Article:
On Saturday we woke with excitement to the alarm we had set. This was the day we would visit the highest observatory in the world, ALMA. The visit was free but we had booked online 6 months in advance. We’ve all become very obsessed with ‘The Big Bang’ and how the universe started, evolved, and what lies in store for it. We’re an ‘arts’ minded family, and I (much to my shame) got an ‘Unclassified’ in my Physics O’level. Consequently we’ve been reading voraciously over the last 6 months the works of John Gibbons, Stephen Hawkins et al to redeem and educate ourselves on the life scientific, especially astrophysics. We walked to the bus station, where the ALMA bus would collect us. We were greeted, as we approached, by Eleanor who called out to us. She thought we looked like ALMA visitors, I suspect that was Dean’s beard, and we replied that yes we were. Being rather early we had not had breakfast. I left Dean with Eleanor and set off with Fred in search of coffees and Empanada’s as the bus wasn’t due for another 15 minutes. When the bus came there was much disappointment. Dozens had turned up hoping for places, there were none spare. Sad for them, but glad we’d booked and turned up on the right day (some had arrived weeks or days out from their booking), we set off. I got to ride the bus with Eleanor. She was charming. In her early 50s she had 2 daughters and a granddaughter that lived with her in San Pedro. From a wealthy US family that had moved to the Netherlands, she had arrived in San Pedro 30 years ago and become a guide. Things were tough for her, newly arrived ‘guides’ with no real knowledge of the area or culture were undercutting established, experienced guides. She was 3 months behind on her rent with a 12 year old to support. It turned out that Eleanor’s older daughter worked at Takha Takha and Fred later gave one of his surplus toys to her for Eleanor’s granddaughter. Eleanor had landed the ALMA tour gig after much lobbying, and hoped that the prestige of being selected would help her land more business on her newly launched website. We certainly found her a wonderful guide.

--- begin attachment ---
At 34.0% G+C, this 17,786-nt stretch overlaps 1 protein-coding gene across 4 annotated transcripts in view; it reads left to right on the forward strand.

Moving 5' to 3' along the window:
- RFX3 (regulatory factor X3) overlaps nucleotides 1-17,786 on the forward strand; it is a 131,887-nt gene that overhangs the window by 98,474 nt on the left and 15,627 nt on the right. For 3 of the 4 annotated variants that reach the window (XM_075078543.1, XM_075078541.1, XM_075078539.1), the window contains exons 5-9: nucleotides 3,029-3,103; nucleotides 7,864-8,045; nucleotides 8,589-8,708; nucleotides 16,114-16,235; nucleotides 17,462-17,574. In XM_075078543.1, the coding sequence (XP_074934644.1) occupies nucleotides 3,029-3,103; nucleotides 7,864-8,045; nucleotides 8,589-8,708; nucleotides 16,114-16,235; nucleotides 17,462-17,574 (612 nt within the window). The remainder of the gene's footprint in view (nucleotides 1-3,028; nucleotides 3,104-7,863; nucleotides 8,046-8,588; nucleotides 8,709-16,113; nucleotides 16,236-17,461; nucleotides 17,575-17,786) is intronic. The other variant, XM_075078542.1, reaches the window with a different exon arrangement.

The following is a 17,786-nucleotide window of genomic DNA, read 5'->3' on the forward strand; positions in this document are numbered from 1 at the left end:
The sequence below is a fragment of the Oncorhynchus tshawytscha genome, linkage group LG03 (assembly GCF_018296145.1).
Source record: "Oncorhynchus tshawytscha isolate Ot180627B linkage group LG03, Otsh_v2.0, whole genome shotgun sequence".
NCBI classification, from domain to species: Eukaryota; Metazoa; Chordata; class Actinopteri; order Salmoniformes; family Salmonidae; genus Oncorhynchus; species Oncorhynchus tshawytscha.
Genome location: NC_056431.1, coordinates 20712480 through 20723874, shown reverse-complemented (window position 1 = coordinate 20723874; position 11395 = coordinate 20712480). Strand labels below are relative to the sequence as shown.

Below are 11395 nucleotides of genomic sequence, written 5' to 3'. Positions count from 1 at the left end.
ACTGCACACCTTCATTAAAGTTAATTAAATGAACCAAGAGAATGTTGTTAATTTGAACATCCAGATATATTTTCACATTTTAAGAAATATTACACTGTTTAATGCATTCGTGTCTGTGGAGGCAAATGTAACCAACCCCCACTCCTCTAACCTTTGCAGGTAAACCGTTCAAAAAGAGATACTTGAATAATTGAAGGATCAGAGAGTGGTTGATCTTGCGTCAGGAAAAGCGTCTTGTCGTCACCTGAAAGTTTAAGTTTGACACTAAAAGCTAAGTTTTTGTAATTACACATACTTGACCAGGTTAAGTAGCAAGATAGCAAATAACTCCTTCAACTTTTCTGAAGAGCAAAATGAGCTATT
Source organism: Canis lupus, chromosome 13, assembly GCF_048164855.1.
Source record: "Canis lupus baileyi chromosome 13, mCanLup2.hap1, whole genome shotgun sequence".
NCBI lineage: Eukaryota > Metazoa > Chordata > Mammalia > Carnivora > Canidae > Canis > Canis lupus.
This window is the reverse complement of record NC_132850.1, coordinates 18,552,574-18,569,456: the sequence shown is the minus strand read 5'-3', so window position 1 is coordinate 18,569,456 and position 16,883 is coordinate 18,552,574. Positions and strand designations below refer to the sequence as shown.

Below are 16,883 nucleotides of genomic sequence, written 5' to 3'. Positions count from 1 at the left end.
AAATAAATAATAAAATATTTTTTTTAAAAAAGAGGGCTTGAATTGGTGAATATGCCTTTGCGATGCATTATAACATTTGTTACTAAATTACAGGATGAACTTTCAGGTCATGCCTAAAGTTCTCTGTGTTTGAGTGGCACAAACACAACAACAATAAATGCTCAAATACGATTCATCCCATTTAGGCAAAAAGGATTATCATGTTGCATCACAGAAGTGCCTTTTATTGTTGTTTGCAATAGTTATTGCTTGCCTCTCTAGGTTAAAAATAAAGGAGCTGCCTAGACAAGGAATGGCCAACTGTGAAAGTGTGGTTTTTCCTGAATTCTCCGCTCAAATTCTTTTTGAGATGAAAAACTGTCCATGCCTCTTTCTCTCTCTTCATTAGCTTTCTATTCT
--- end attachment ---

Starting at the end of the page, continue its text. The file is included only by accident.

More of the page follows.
We were split into 2 groups when we arrived at the Operations Base for ALMA, a large Spanish speaking group and a smaller group of 6, which Eleanor guided, for the English speakers. The Operations Base, which includes the housing and facilities for the scientists and support staff, sits at 3,500m, whilst the dishes are positioned at 5,000m and engineers working with the dishes have to wear oxygen masks. We learnt that this international venture, involving 5 space agencies and countries, is at the cutting edge of astrophysics and astronomy. The 66 dishes are spread out over a 16km site and operate together to provide the largest span of imagery of space. Being set in the driest place on earth and at 5,000m, the highest information point in the world, ALMA can provide the clearest picture of the stars, moons, planets and galaxies beyond earth. It is not an observatory in the usual sense, there are no telescopes, instead the dishes read the radio waves, created by astral events going back billions of years, from which images are then generated via the largest non-military computer in the world (over 1M processors crunch the data). ALMA is truly at the cutting edge of discovery. We were amazed to find, as we talked to some of the scientists, that in the last 12 months they have found sugar molecules in space. Sugar is the key building block of life, and they believe that this discovery will eventually lead to evidence of other biological life forms. In one of the offices, where some of the scientists were analysing banks of screens showing live data I took the chance to ask whether they thought black holes contained something or nothing. Stephen Hawkins had postulated, in the 1990s, that black holes crunched matter to nothing and this remains one of the critical questions, what happens to matter in a black hole. I had the most marvellous 15 minutes listening them debating between themselves. Of course, they said, matter can’t go to nothing. One of them believes we will find that something comes out the back end of a black hole, possibly into another universe. It was one of the best 15 minutes I’ve ever spent, and I desperately wished I could have asked questions and listened to them for hours. They left me with the advice to follow the news closely over the next year, they are expecting a paradigm changing discovery, but they wouldn’t tell me what it was. So it’s probably worth us all subscribing to ‘The New Scientist’ forthwith! Very kindly, an engineer came into the offices with the scientists to give Fred an ALMA badge. He had seen him through his office window and had chased us down to give Fred the badge. He spent 10 minutes talking to him about his ambitions, and encouraging him to take a science and engineering route. There is a material culture of education and development of young people at ALMA. The majority of the workers are Chilean, a commitment made by ALMA in return for the Chilean government providing the site. In addition, they fund, and actively take part in, the education of local schools. They have a stated aim to develop engineers and scientists from the local population. It was impressive and enlightened, a sharp contrast to the history of colonial treatment of the indigenous population. What we also loved about this wonderful group of people was their humour. Dotted around the vast site were cartoons and white boards sporting ‘geek’ jokes, very endearing.